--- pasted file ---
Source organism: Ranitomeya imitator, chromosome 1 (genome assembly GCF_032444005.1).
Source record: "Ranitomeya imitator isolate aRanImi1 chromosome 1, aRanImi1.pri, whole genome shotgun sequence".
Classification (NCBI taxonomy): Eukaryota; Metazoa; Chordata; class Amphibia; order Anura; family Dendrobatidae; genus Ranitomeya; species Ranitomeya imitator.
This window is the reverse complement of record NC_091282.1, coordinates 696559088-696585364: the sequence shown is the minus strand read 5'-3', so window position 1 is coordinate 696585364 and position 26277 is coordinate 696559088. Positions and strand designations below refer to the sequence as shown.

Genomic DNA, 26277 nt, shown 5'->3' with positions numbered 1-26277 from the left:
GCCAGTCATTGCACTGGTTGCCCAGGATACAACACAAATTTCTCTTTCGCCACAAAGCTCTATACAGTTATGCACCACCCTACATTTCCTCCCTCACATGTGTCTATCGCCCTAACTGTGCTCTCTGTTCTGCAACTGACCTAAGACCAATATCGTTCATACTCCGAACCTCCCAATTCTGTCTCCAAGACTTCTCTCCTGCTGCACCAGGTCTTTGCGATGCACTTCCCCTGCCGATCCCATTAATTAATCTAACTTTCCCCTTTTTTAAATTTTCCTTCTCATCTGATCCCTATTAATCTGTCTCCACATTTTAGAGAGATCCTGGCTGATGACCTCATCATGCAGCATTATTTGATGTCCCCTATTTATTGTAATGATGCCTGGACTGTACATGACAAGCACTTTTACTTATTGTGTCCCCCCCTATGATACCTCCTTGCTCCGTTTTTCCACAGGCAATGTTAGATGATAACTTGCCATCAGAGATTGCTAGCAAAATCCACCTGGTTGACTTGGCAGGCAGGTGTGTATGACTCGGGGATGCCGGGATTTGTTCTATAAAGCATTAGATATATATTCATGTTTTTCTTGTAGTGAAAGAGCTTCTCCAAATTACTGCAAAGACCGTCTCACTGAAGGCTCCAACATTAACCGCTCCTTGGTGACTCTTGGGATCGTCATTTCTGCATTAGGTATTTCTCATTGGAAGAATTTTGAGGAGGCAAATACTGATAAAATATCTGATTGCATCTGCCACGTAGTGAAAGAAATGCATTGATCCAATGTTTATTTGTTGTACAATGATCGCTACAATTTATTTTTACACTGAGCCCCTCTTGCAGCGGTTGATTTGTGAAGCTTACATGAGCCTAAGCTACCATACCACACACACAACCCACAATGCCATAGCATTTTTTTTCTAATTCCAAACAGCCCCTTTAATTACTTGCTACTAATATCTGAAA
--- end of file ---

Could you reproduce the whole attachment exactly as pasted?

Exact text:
Source organism: Ranitomeya imitator, chromosome 1 (genome assembly GCF_032444005.1).
Source record: "Ranitomeya imitator isolate aRanImi1 chromosome 1, aRanImi1.pri, whole genome shotgun sequence".
Classification (NCBI taxonomy): Eukaryota; Metazoa; Chordata; class Amphibia; order Anura; family Dendrobatidae; genus Ranitomeya; species Ranitomeya imitator.
This window is the reverse complement of record NC_091282.1, coordinates 696559088-696585364: the sequence shown is the minus strand read 5'-3', so window position 1 is coordinate 696585364 and position 26277 is coordinate 696559088. Positions and strand designations below refer to the sequence as shown.

Genomic DNA, 26277 nt, shown 5'->3' with positions numbered 1-26277 from the left:
GCCAGTCATTGCACTGGTTGCCCAGGATACAACACAAATTTCTCTTTCGCCACAAAGCTCTATACAGTTATGCACCACCCTACATTTCCTCCCTCACATGTGTCTATCGCCCTAACTGTGCTCTCTGTTCTGCAACTGACCTAAGACCAATATCGTTCATACTCCGAACCTCCCAATTCTGTCTCCAAGACTTCTCTCCTGCTGCACCAGGTCTTTGCGATGCACTTCCCCTGCCGATCCCATTAATTAATCTAACTTTCCCCTTTTTTAAATTTTCCTTCTCATCTGATCCCTATTAATCTGTCTCCACATTTTAGAGAGATCCTGGCTGATGACCTCATCATGCAGCATTATTTGATGTCCCCTATTTATTGTAATGATGCCTGGACTGTACATGACAAGCACTTTTACTTATTGTGTCCCCCCCTATGATACCTCCTTGCTCCGTTTTTCCACAGGCAATGTTAGATGATAACTTGCCATCAGAGATTGCTAGCAAAATCCACCTGGTTGACTTGGCAGGCAGGTGTGTATGACTCGGGGATGCCGGGATTTGTTCTATAAAGCATTAGATATATATTCATGTTTTTCTTGTAGTGAAAGAGCTTCTCCAAATTACTGCAAAGACCGTCTCACTGAAGGCTCCAACATTAACCGCTCCTTGGTGACTCTTGGGATCGTCATTTCTGCATTAGGTATTTCTCATTGGAAGAATTTTGAGGAGGCAAATACTGATAAAATATCTGATTGCATCTGCCACGTAGTGAAAGAAATGCATTGATCCAATGTTTATTTGTTGTACAATGATCGCTACAATTTATTTTTACACTGAGCCCCTCTTGCAGCGGTTGATTTGTGAAGCTTACATGAGCCTAAGCTACCATACCACACACACAACCCACAATGCCATAGCATTTTTTTTCTAATTCCAAACAGCCCCTTTAATTACTTGCTACTAATATCTGAAA